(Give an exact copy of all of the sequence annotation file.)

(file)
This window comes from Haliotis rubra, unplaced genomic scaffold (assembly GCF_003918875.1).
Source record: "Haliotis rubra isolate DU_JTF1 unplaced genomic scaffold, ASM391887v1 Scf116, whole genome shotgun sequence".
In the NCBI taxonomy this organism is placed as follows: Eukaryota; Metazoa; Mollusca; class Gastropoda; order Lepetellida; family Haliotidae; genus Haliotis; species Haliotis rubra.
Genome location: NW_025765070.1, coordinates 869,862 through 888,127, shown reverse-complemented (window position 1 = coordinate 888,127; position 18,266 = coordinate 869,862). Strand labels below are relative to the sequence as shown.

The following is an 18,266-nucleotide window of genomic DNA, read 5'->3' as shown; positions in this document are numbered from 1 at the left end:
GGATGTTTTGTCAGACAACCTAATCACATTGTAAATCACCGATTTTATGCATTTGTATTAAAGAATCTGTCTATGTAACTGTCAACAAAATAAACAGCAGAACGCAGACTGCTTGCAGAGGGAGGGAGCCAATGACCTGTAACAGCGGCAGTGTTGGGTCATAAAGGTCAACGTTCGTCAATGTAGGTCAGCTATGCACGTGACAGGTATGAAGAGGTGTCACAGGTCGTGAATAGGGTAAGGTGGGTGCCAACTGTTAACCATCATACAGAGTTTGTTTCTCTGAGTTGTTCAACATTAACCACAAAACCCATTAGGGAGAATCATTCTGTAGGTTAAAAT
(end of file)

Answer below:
This window comes from Haliotis rubra, unplaced genomic scaffold (assembly GCF_003918875.1).
Source record: "Haliotis rubra isolate DU_JTF1 unplaced genomic scaffold, ASM391887v1 Scf116, whole genome shotgun sequence".
In the NCBI taxonomy this organism is placed as follows: Eukaryota; Metazoa; Mollusca; class Gastropoda; order Lepetellida; family Haliotidae; genus Haliotis; species Haliotis rubra.
Genome location: NW_025765070.1, coordinates 869,862 through 888,127, shown reverse-complemented (window position 1 = coordinate 888,127; position 18,266 = coordinate 869,862). Strand labels below are relative to the sequence as shown.

The following is an 18,266-nucleotide window of genomic DNA, read 5'->3' as shown; positions in this document are numbered from 1 at the left end:
GGATGTTTTGTCAGACAACCTAATCACATTGTAAATCACCGATTTTATGCATTTGTATTAAAGAATCTGTCTATGTAACTGTCAACAAAATAAACAGCAGAACGCAGACTGCTTGCAGAGGGAGGGAGCCAATGACCTGTAACAGCGGCAGTGTTGGGTCATAAAGGTCAACGTTCGTCAATGTAGGTCAGCTATGCACGTGACAGGTATGAAGAGGTGTCACAGGTCGTGAATAGGGTAAGGTGGGTGCCAACTGTTAACCATCATACAGAGTTTGTTTCTCTGAGTTGTTCAACATTAACCACAAAACCCATTAGGGAGAATCATTCTGTAGGTTAAAAT